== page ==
Deciding when to claim Social Security benefits is, without a doubt, one of the most confusing and complex pieces of the entire retirement planning process. In fact, most individuals should consider hiring a professional to get advice on retirement planning in general, and Social Security benefits in particular. Here are some basic guidelines to consider as you decide when to claim Social Security:
Monthly payments vary a lot. You can start taking Social Security benefits at age 62, which shouldn't be confused with age 59 1/2, at which you can take penalty-free withdrawals from tax-advantaged retirement savings accounts like IRAs and 401(k)s. But taking the benefit as soon as you can will lower your monthly payment amounts throughout retirement.
The government attempts to even out Social Security payments over time by basing payments on the average life expectancy. If you take benefits at 62 and live until 77, you'll get about the same amount of money as if you took benefits at 70 and lived until 77. If you live longer than average, though, your total benefits can vary dramatically depending on when you start taking them.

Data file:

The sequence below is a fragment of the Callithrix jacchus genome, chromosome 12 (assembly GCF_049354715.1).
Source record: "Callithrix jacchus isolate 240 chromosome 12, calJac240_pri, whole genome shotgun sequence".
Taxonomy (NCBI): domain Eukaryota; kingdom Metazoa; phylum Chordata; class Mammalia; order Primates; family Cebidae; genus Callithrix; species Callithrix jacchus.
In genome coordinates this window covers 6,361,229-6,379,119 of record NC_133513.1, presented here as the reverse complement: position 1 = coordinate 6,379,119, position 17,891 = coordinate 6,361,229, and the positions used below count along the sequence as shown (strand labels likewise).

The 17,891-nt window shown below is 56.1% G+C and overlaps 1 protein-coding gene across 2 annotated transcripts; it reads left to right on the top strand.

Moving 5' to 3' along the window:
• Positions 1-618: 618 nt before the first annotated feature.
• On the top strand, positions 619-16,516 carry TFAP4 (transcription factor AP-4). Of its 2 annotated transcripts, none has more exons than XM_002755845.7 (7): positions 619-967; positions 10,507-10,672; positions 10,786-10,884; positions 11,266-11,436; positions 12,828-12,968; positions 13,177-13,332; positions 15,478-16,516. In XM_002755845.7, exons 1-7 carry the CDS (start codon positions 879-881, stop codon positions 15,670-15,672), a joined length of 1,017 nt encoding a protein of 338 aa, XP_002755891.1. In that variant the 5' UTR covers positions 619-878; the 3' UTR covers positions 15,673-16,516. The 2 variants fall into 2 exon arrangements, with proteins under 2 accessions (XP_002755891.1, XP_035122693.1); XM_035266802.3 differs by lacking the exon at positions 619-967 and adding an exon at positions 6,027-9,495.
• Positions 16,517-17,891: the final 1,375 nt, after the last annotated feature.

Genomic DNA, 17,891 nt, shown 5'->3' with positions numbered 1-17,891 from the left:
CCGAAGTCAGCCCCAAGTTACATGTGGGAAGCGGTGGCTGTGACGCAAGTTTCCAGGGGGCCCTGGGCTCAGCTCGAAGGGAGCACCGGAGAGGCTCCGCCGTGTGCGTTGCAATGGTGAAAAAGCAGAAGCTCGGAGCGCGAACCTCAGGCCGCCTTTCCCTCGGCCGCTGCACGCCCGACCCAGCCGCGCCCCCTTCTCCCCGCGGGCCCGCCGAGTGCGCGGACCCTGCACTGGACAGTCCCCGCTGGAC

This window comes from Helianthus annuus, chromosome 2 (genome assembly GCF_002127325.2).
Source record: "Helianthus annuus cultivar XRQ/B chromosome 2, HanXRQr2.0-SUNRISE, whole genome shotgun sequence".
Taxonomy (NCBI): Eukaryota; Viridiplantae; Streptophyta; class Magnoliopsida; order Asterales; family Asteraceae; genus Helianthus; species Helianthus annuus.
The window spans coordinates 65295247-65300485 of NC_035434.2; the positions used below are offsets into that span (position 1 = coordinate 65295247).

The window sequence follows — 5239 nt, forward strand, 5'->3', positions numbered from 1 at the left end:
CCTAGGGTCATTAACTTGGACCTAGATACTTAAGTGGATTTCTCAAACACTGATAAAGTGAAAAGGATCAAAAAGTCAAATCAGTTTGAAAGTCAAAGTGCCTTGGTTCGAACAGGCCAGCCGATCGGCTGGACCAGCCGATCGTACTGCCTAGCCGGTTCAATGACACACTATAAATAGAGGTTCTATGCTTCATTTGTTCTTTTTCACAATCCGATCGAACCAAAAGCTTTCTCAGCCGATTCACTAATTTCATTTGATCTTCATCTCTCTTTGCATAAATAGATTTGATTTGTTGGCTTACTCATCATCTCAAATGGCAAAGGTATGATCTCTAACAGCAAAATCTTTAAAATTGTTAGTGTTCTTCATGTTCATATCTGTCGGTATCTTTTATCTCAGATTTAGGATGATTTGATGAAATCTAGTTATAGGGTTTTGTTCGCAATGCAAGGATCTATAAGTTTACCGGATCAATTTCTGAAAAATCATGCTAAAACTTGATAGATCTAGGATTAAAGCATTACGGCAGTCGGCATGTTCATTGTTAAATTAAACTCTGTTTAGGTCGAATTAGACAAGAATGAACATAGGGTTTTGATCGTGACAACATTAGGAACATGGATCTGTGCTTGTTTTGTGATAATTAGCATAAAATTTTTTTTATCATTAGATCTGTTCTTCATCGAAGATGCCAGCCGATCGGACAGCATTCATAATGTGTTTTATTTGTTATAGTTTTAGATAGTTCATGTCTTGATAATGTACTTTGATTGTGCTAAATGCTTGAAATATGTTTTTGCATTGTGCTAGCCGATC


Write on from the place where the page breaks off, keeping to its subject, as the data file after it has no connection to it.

Figuring out exactly how much you can get per month from Social Security is the easy part. The official Social Security Administration retirement estimator can tell you about how much you can expect to get based on your actual earnings. The nearer you are to retirement, the more accurate this calculator will be, and it can show you your retirement earnings based on different scenarios. For example, a person who could get $750 a month at age 62 could get $1,000 a month at 66 or $1,320 a month at 70.
It depends, in part, on your retirement savings. When deciding when to claim Social Security, you'll want to factor in your retirement savings, either in the form of pensions, tax-advantaged accounts or other investments. In some cases, it's better to withdraw from your retirement savings while delaying Social Security. In other cases, it makes more sense to draw on Social Security first, while leaving your retirement savings largely alone until you're older.
Keep in mind that many of your retirement accounts, including the 401(k) and traditional IRA, will be subject to required minimum distributions. So you'll have to withdraw at least some of the money by the time you're 70 1/2.
Those who have enough investments to cover their expenses in early retirement so they can delay taking Social Security are better off waiting to draw on Social Security, according to calculations by the Schwab Center for Financial Research. On the flip side, Social Security alone may not be enough for you to cover your expenses later in life, so you don't want to set yourself up to run out of the money you've saved, either.
Your break-even age. Life expectancy has a lot to do with when it's best to take Social Security. As noted above, the government tries to balance Social Security payments so that whether you take them early or delay them, you'll get about the same amount of money by age 77, an American's current life expectancy.